Vascular Endothelial Cell Function Is Impaired in Neurofibromatosis 1 Patients

Jacquelyn K. Beals, PhD

November 02, 2009

November 2, 2009 (Honolulu, Hawaii) — A study has shown that human neurofibromatosis 1 (NF1) patients have an unusually large population of circulating proinflammatory cells, compared with controls. Previous research in genetically engineered mice has found that proinflammatory monocytic cells derived from NF1 ± bone marrow contribute to vascular disease, but the current study is the first to report the increased presence of proinflammatory monocytes in humans with NF1.

"We didn't know about it until we did the study," said Kimberly Ann Jett, BA, PhD student from the Department of Medical Genetics, Child and Family Research Institute, University of British Columbia in Vancouver.

Ms. Jett presented the results of a clinical study of NF1 patients here at the American Society of Human Genetics 59th Annual Meeting. "All of our [NF1] patients had proinflammatory cells," she told Medscape Pathology and Lab Medicine.

NF1 is an autosomal dominant disease caused by mutations in a tumor-suppressor gene, NF1.

Symptoms include café-au-lait spots on the skin, freckles in skin areas not exposed to sun, and pigmented bumps on the iris. Neurofibromas are nearly always benign and develop along nerves anywhere in the body. Optic pathway gliomas occur in about 30% of people with NF1. Other NF1-related symptoms include skeletal abnormalities and learning disabilities.

NF1 vascular disease is often asymptomatic and might first be identified in a life-threatening or fatal event. It has been attributed to haploinsufficiency of neurofibromin (a protein coded for by the NF1 gene) in endothelial cells, vascular smooth muscle, and inflammatory cells derived from the bone marrow. NF1 vasculopathy involves hyperplasia of both smooth muscle and endothelial layers, narrowing the lumens of vessels. The respective roles of endothelial and muscle layers in human NF1 vasculopathy were not previously understood.

The current study consisted of 8 NF1 patients, 4 with a history of vascular disease and 4 without vasculopathy. Among vasculopathies represented in the 4 patients were aortic stenosis, stroke, and ischemic attacks. The investigators performed flow-mediated vasodilation (FMD) and glyceryl-trinitrate-mediated dilation (nitroglycerin-mediated dilation; NMD) to determine the mechanism underlying vascular dysfunction.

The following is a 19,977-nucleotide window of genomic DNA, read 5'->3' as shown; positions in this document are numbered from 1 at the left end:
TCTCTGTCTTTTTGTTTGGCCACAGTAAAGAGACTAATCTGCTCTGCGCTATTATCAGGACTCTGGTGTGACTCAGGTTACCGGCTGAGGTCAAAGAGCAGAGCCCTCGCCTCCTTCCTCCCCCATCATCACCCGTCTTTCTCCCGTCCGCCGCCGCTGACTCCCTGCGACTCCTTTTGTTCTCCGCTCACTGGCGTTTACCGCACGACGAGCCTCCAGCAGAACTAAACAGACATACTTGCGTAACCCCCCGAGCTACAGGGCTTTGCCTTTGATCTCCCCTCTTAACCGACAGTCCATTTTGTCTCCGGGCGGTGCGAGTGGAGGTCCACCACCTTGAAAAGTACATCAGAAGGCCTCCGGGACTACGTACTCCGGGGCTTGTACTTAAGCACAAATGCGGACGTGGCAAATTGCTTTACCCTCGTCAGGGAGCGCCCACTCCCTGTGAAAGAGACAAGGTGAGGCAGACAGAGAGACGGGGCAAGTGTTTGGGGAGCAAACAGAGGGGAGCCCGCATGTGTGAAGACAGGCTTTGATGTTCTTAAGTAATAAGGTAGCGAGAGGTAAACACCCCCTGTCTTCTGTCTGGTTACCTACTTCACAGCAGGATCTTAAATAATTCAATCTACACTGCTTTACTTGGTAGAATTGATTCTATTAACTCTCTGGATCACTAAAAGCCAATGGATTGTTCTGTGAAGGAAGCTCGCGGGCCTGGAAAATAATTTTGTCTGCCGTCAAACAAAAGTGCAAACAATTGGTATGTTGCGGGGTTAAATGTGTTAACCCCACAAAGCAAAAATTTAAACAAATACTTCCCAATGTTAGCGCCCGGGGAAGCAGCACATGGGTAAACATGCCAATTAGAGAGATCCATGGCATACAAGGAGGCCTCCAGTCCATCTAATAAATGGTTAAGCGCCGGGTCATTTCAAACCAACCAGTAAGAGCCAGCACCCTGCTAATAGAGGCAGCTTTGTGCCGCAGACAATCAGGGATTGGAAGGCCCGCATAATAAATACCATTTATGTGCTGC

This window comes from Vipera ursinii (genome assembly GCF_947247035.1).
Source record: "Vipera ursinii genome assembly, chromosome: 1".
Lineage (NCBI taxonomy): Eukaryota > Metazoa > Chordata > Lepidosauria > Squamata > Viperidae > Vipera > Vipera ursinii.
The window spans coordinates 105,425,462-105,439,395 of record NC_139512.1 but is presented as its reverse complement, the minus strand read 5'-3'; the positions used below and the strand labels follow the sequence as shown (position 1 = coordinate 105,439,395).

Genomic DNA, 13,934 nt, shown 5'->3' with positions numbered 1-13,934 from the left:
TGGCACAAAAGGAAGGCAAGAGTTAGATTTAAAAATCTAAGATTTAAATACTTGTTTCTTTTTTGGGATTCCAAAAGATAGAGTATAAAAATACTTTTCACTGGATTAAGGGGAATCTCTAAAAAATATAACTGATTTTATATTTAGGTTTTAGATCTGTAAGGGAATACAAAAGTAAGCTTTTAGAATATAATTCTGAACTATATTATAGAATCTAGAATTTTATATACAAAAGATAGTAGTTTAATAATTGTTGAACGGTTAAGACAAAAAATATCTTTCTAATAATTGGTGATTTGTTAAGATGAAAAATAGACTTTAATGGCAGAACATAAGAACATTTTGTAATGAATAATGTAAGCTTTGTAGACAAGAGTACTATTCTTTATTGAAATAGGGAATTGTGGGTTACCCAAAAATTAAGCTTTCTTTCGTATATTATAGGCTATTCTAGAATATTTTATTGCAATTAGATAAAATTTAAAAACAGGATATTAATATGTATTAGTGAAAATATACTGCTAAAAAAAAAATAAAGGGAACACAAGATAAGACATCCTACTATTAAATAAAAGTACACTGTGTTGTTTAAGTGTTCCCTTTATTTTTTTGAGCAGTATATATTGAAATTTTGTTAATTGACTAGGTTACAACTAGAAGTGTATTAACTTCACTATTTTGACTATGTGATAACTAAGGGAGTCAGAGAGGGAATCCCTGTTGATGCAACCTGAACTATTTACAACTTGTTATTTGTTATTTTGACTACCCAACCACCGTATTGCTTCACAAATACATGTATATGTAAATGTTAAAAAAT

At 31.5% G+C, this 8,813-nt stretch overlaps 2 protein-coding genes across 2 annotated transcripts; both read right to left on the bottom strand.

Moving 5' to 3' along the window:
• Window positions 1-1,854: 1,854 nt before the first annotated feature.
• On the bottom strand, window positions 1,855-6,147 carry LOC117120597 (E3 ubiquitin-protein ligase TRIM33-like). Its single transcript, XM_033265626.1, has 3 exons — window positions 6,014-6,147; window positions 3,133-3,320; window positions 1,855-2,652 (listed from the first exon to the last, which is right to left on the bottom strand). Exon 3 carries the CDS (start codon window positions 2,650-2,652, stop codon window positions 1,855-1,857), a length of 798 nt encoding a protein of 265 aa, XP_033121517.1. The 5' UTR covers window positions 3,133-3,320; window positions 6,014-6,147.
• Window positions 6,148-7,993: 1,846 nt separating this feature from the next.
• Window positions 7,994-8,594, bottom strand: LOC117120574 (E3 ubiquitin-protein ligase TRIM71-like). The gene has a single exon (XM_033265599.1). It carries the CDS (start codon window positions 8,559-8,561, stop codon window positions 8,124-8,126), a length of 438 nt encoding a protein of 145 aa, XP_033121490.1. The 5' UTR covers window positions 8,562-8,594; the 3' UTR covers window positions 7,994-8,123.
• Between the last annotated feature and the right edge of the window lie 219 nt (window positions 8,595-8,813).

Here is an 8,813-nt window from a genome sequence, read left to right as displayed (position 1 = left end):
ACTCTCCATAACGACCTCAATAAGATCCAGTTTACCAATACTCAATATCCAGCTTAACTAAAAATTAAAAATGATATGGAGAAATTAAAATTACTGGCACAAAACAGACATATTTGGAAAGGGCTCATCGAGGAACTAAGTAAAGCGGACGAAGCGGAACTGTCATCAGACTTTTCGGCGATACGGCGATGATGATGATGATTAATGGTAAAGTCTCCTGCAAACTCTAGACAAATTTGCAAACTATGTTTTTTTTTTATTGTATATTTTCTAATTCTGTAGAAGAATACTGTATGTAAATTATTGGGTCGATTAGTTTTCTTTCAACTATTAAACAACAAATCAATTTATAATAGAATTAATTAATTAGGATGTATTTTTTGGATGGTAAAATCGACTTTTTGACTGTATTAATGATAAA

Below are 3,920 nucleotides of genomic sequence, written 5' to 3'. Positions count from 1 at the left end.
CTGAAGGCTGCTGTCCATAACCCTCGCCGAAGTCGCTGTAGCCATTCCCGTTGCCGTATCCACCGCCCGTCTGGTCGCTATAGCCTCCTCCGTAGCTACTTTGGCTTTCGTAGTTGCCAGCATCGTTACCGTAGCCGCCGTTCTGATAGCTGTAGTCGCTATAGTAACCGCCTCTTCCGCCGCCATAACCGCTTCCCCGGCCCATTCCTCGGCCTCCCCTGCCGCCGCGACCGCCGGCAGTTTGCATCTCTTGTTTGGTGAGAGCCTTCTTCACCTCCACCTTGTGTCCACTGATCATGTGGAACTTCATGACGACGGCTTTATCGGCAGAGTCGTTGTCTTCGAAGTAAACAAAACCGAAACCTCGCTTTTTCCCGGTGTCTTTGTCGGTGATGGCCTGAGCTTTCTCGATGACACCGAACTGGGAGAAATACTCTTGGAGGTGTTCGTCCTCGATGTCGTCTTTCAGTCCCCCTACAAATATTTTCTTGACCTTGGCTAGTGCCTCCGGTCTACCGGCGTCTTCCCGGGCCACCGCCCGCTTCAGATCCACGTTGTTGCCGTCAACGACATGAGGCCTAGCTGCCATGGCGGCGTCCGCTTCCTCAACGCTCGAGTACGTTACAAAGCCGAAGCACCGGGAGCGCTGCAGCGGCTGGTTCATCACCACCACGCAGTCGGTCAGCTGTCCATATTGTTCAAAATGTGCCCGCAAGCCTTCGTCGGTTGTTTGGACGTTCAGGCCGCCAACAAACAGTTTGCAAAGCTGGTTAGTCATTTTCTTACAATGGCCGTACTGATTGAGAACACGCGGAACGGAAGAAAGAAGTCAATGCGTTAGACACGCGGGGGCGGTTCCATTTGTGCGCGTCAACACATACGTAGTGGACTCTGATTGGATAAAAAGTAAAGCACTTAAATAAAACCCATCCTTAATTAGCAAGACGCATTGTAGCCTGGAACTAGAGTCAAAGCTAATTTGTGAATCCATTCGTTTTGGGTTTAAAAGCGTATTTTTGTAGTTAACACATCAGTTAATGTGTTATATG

FMD evaluates vascular endothelial dysfunction by measuring the dilation of smooth muscle in response to endothelial signaling. The response to occlusion-induced hypoxia was also measured. FMD was reduced in all 8 NF1 patients tested, indicating impaired function of the endothelium.

NMD indicates vascular smooth muscle dilation that occurs independent of the endothelium. Investigators gave nitroglycerin sublingually and obtained normal dilation by vascular smooth muscle relaxation in all patients but 1, who also had atherosclerotic disease. Overall, the tests demonstrated that NF1 vascular dysfunction is due to vascular endothelial rather than smooth muscle dysfunction.

The study also assessed patients for proinflammatory cells associated with vascular disease. Peripheral monocytic cells were sorted by polychromatic flow cytometry to identify CD16++ and CD14+ proinflammatory monocytes. A notable increase in CD16++ CD14+ proinflammatory monocytes was found in the peripheral blood of all 8 NF1 patients, but not in the control subjects.

"We didn't look at tumor load for these patients, so we don't know if [proinflammatory monocyte counts] increased based on tumor load," Ms. Jett told Medscape Pathology and Lab Medicine. Noting that their NF1 patients with vascular disease had slightly lower FMD than the patients without it, Ms. Jett acknowledged that "since we only had 8 patients, we don't know if it's significant. We'll need more patients to see if it's a general feature of people with NF1 or if it does relate to their disease and the extent of vascular disease they may have."

"With neurofibromatosis, the emphasis originally was on the tumors," said Frank J. Probst, MD, PhD, comoderator of the session, and assistant professor in the Department of Molecular and Human Genetics, Baylor College of Medicine, Houston in Texas, talking with Medscape Pathology and Lab Medicine.

"Now that we've got a much better handle on the tumors and how to treat the tumors, I think that [Ms. Jett] is exploring another aspect of the disease that people haven't focused on quite as much. . . . It's a different perspective on a disease than a lot of people have," said Dr. Probst. "She's exploring something that people haven't really pursued as much in the past."

Dr. Jett has disclosed no relevant financial relationships. Dr. Probst reports receiving research or other grants, scholarships, or fellowships from the Burroughs Wellcome Fund.

American Society of Human Genetics (ASHG) 59th Annual Meeting: Abstract 203. Presented October 23, 2009.


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